REVIEW: The Printer Whisperer

The Printer Whisperer

Litzine, Marie Blanchet, 40 pgs,, $10

Writer, illustrator and designer Marie Blanchet collects 31 spooky, surreal stories set in haunted, uncanny, but somehow still commonplace offices. And in an impressive flourish of constrained technique, she tells each story in exactly 100 words. There are printers possessed by spirits, whole offices floating through clouds, witches’ unions, office beasts that must not be awoken. The fairy market next door is disrupting business by bartering with office staff, soliciting their imaginations and senses of time in exchange for luxurious fairy goods. Elsewhere, management’s team building exercises are increasingly looking like preparation for some actual sword-and-shield clash.

Each story is confined to a single page, framed by briskly sketched illustrations that help bring it to life. They are just snippets of bizarre larger worlds, where the weird and unearthly are taken for granted as everyday realities. In tale after tale, the reader is dropped into a fragment of some strange-is-normal day at the office, catching a scrap of a narrator’s commiseration with co-workers. The narrators aren’t put off by fairies, beasts, witches and ghosts, except insofar as they make the workday more complicated. The gremlins are in the printer again, just one reason among many that it isn’t working. Marie’s embrace of the fantastic as normal makes for fun and compelling tension.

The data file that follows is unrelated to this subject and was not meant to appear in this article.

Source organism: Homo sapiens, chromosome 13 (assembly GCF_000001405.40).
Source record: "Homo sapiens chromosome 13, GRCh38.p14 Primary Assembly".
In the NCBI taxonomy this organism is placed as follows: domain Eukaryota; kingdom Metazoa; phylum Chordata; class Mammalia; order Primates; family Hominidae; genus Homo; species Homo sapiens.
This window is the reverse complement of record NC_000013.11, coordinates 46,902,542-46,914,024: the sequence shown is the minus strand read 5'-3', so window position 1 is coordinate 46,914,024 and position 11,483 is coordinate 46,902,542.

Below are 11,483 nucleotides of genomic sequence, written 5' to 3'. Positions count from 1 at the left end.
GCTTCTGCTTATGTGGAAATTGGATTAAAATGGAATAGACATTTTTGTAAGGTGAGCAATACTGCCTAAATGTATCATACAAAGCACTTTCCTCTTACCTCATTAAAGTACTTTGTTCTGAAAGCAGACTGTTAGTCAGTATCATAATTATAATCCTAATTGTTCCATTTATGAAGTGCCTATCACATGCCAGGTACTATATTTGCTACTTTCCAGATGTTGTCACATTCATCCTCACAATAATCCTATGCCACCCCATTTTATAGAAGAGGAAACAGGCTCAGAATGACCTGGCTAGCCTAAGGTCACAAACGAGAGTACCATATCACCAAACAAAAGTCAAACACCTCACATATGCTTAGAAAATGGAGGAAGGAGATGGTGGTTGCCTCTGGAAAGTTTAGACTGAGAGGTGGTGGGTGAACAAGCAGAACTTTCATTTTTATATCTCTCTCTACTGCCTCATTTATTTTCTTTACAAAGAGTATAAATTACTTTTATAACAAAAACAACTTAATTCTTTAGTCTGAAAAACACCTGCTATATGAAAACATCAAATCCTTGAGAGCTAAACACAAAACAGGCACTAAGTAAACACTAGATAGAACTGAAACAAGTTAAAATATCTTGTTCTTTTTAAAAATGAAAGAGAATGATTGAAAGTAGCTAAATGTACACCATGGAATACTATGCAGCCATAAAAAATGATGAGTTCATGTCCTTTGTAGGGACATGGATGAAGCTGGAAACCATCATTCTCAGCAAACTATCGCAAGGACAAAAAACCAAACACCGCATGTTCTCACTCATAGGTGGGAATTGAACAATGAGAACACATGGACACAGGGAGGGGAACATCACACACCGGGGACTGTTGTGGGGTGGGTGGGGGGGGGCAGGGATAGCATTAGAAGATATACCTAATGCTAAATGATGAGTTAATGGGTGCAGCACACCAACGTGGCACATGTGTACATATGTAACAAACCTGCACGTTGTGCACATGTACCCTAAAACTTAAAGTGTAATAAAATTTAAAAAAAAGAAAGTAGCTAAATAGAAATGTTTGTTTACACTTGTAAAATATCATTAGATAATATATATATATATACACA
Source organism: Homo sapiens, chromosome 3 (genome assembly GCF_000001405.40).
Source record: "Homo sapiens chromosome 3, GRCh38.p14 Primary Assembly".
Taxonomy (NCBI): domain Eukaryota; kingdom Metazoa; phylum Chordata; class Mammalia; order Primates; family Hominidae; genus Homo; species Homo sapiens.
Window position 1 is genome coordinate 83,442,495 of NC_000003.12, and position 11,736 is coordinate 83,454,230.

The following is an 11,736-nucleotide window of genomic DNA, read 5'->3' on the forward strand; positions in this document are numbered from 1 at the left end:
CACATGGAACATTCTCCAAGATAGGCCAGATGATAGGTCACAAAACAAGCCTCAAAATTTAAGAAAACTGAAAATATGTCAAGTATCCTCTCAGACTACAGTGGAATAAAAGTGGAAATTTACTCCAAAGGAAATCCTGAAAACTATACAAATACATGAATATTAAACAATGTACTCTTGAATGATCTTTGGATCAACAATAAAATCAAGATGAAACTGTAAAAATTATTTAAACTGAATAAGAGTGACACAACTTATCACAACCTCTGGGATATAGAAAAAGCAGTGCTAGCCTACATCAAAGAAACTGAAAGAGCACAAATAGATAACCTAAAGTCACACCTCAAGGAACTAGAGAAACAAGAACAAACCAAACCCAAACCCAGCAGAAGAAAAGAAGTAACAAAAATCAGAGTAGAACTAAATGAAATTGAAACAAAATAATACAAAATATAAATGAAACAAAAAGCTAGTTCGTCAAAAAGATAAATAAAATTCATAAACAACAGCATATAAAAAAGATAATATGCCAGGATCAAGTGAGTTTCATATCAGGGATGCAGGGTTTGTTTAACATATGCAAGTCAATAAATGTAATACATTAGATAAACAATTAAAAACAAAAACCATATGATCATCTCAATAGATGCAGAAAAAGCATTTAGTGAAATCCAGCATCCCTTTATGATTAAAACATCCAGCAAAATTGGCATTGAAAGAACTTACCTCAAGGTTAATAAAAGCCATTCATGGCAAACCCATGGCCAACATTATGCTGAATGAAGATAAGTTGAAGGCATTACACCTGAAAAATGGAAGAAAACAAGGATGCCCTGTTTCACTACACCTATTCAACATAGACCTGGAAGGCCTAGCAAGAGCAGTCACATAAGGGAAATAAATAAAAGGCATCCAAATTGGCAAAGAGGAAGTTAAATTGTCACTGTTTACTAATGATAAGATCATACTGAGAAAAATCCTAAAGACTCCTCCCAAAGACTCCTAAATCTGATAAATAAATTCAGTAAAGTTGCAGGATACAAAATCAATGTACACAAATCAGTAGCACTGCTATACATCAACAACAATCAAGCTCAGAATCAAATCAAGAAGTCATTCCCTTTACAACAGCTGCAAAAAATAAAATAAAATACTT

In the introduction she nods to the parallels between the COVID experience and her exploration here of the intersection between the surreal, the terrifying and the mundane. And despite the feat of confining the stories to just 100 words apiece, it’s hard not to want them to spool on into larger tales. Marie leaves us wanting more.


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